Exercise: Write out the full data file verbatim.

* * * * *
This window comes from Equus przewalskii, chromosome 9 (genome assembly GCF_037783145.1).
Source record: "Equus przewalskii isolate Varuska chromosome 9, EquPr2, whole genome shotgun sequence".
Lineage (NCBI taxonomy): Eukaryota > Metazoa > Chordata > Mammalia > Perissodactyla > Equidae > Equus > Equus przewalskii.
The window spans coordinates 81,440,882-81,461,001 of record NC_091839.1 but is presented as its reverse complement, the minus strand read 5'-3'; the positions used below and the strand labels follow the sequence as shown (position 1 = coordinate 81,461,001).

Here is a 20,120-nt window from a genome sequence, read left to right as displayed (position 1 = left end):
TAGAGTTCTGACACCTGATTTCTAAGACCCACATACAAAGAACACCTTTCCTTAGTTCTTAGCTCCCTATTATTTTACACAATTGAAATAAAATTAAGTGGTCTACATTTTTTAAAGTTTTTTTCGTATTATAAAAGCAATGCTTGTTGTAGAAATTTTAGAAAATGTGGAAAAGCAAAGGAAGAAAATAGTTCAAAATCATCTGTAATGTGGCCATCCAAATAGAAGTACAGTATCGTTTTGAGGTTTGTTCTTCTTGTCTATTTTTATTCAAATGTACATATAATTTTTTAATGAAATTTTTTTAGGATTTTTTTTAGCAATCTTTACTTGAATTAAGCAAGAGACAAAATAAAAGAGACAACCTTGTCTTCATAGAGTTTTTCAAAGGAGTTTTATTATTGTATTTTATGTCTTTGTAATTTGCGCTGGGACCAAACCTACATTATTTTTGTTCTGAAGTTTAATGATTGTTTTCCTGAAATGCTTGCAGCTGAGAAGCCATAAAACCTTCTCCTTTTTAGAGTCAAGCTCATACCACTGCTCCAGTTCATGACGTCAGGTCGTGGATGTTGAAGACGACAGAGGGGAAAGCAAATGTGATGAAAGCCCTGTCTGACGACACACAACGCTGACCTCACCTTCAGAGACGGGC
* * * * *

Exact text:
This window comes from Equus przewalskii, chromosome 9 (genome assembly GCF_037783145.1).
Source record: "Equus przewalskii isolate Varuska chromosome 9, EquPr2, whole genome shotgun sequence".
Lineage (NCBI taxonomy): Eukaryota > Metazoa > Chordata > Mammalia > Perissodactyla > Equidae > Equus > Equus przewalskii.
The window spans coordinates 81,440,882-81,461,001 of record NC_091839.1 but is presented as its reverse complement, the minus strand read 5'-3'; the positions used below and the strand labels follow the sequence as shown (position 1 = coordinate 81,461,001).

Here is a 20,120-nt window from a genome sequence, read left to right as displayed (position 1 = left end):
TAGAGTTCTGACACCTGATTTCTAAGACCCACATACAAAGAACACCTTTCCTTAGTTCTTAGCTCCCTATTATTTTACACAATTGAAATAAAATTAAGTGGTCTACATTTTTTAAAGTTTTTTTCGTATTATAAAAGCAATGCTTGTTGTAGAAATTTTAGAAAATGTGGAAAAGCAAAGGAAGAAAATAGTTCAAAATCATCTGTAATGTGGCCATCCAAATAGAAGTACAGTATCGTTTTGAGGTTTGTTCTTCTTGTCTATTTTTATTCAAATGTACATATAATTTTTTAATGAAATTTTTTTAGGATTTTTTTTAGCAATCTTTACTTGAATTAAGCAAGAGACAAAATAAAAGAGACAACCTTGTCTTCATAGAGTTTTTCAAAGGAGTTTTATTATTGTATTTTATGTCTTTGTAATTTGCGCTGGGACCAAACCTACATTATTTTTGTTCTGAAGTTTAATGATTGTTTTCCTGAAATGCTTGCAGCTGAGAAGCCATAAAACCTTCTCCTTTTTAGAGTCAAGCTCATACCACTGCTCCAGTTCATGACGTCAGGTCGTGGATGTTGAAGACGACAGAGGGGAAAGCAAATGTGATGAAAGCCCTGTCTGACGACACACAACGCTGACCTCACCTTCAGAGACGGGC